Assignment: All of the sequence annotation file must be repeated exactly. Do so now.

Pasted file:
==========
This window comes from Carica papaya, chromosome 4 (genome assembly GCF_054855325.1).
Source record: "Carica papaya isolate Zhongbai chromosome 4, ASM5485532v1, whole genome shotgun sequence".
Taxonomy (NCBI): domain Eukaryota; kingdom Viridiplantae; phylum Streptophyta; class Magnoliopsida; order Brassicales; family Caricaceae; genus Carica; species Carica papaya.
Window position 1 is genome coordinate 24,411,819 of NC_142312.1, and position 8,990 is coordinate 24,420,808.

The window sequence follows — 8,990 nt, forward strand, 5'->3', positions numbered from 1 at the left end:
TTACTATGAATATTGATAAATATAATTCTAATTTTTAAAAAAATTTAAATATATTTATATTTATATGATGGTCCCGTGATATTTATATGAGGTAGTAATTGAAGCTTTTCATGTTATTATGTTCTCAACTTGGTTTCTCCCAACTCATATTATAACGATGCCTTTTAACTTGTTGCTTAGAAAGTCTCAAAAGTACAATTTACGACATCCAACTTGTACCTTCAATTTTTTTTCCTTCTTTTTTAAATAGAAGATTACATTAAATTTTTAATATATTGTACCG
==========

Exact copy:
This window comes from Carica papaya, chromosome 4 (genome assembly GCF_054855325.1).
Source record: "Carica papaya isolate Zhongbai chromosome 4, ASM5485532v1, whole genome shotgun sequence".
Taxonomy (NCBI): domain Eukaryota; kingdom Viridiplantae; phylum Streptophyta; class Magnoliopsida; order Brassicales; family Caricaceae; genus Carica; species Carica papaya.
Window position 1 is genome coordinate 24,411,819 of NC_142312.1, and position 8,990 is coordinate 24,420,808.

The window sequence follows — 8,990 nt, forward strand, 5'->3', positions numbered from 1 at the left end:
TTACTATGAATATTGATAAATATAATTCTAATTTTTAAAAAAATTTAAATATATTTATATTTATATGATGGTCCCGTGATATTTATATGAGGTAGTAATTGAAGCTTTTCATGTTATTATGTTCTCAACTTGGTTTCTCCCAACTCATATTATAACGATGCCTTTTAACTTGTTGCTTAGAAAGTCTCAAAAGTACAATTTACGACATCCAACTTGTACCTTCAATTTTTTTTCCTTCTTTTTTAAATAGAAGATTACATTAAATTTTTAATATATTGTACCG